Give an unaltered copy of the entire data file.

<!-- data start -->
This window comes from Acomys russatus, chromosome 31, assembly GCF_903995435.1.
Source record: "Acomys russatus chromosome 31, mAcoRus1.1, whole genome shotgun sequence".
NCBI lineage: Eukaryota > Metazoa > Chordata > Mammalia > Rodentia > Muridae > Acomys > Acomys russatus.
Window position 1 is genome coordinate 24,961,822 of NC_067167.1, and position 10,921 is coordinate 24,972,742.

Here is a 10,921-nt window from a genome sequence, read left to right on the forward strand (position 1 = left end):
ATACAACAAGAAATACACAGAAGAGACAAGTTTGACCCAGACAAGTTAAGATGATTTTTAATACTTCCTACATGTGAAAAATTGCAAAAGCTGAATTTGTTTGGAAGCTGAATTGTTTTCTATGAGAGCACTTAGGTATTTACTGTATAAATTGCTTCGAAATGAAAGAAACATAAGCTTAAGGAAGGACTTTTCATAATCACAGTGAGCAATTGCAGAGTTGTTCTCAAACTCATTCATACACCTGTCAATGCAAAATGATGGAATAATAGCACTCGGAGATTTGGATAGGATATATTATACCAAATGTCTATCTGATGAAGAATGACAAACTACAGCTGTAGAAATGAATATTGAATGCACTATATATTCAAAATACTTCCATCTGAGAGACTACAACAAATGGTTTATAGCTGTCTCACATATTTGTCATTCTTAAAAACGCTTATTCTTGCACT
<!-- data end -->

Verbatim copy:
This window comes from Acomys russatus, chromosome 31, assembly GCF_903995435.1.
Source record: "Acomys russatus chromosome 31, mAcoRus1.1, whole genome shotgun sequence".
NCBI lineage: Eukaryota > Metazoa > Chordata > Mammalia > Rodentia > Muridae > Acomys > Acomys russatus.
Window position 1 is genome coordinate 24,961,822 of NC_067167.1, and position 10,921 is coordinate 24,972,742.

Here is a 10,921-nt window from a genome sequence, read left to right on the forward strand (position 1 = left end):
ATACAACAAGAAATACACAGAAGAGACAAGTTTGACCCAGACAAGTTAAGATGATTTTTAATACTTCCTACATGTGAAAAATTGCAAAAGCTGAATTTGTTTGGAAGCTGAATTGTTTTCTATGAGAGCACTTAGGTATTTACTGTATAAATTGCTTCGAAATGAAAGAAACATAAGCTTAAGGAAGGACTTTTCATAATCACAGTGAGCAATTGCAGAGTTGTTCTCAAACTCATTCATACACCTGTCAATGCAAAATGATGGAATAATAGCACTCGGAGATTTGGATAGGATATATTATACCAAATGTCTATCTGATGAAGAATGACAAACTACAGCTGTAGAAATGAATATTGAATGCACTATATATTCAAAATACTTCCATCTGAGAGACTACAACAAATGGTTTATAGCTGTCTCACATATTTGTCATTCTTAAAAACGCTTATTCTTGCACT